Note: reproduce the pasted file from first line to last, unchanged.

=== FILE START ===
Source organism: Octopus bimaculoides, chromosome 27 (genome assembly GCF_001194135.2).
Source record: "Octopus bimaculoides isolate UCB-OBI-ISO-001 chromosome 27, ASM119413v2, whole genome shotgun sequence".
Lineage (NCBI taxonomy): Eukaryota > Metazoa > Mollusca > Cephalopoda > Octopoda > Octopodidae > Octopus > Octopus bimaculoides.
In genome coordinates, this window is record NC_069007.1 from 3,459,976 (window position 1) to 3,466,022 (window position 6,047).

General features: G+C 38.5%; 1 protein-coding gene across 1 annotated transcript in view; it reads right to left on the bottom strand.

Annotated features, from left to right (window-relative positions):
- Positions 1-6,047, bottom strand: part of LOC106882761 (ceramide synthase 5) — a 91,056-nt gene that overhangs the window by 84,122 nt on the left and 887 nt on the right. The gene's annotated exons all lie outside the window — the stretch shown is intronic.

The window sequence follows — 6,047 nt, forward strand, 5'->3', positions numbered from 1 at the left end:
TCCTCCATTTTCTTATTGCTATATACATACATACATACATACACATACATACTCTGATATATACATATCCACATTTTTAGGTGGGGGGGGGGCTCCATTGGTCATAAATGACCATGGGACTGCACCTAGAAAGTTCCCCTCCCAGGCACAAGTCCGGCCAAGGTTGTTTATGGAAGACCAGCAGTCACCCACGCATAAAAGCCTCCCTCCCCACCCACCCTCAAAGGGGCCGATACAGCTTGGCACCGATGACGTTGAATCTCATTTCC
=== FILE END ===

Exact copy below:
Source organism: Octopus bimaculoides, chromosome 27 (genome assembly GCF_001194135.2).
Source record: "Octopus bimaculoides isolate UCB-OBI-ISO-001 chromosome 27, ASM119413v2, whole genome shotgun sequence".
Lineage (NCBI taxonomy): Eukaryota > Metazoa > Mollusca > Cephalopoda > Octopoda > Octopodidae > Octopus > Octopus bimaculoides.
In genome coordinates, this window is record NC_069007.1 from 3,459,976 (window position 1) to 3,466,022 (window position 6,047).

General features: G+C 38.5%; 1 protein-coding gene across 1 annotated transcript in view; it reads right to left on the bottom strand.

Annotated features, from left to right (window-relative positions):
- Positions 1-6,047, bottom strand: part of LOC106882761 (ceramide synthase 5) — a 91,056-nt gene that overhangs the window by 84,122 nt on the left and 887 nt on the right. The gene's annotated exons all lie outside the window — the stretch shown is intronic.

The window sequence follows — 6,047 nt, forward strand, 5'->3', positions numbered from 1 at the left end:
TCCTCCATTTTCTTATTGCTATATACATACATACATACATACACATACATACTCTGATATATACATATCCACATTTTTAGGTGGGGGGGGGGCTCCATTGGTCATAAATGACCATGGGACTGCACCTAGAAAGTTCCCCTCCCAGGCACAAGTCCGGCCAAGGTTGTTTATGGAAGACCAGCAGTCACCCACGCATAAAAGCCTCCCTCCCCACCCACCCTCAAAGGGGCCGATACAGCTTGGCACCGATGACGTTGAATCTCATTTCC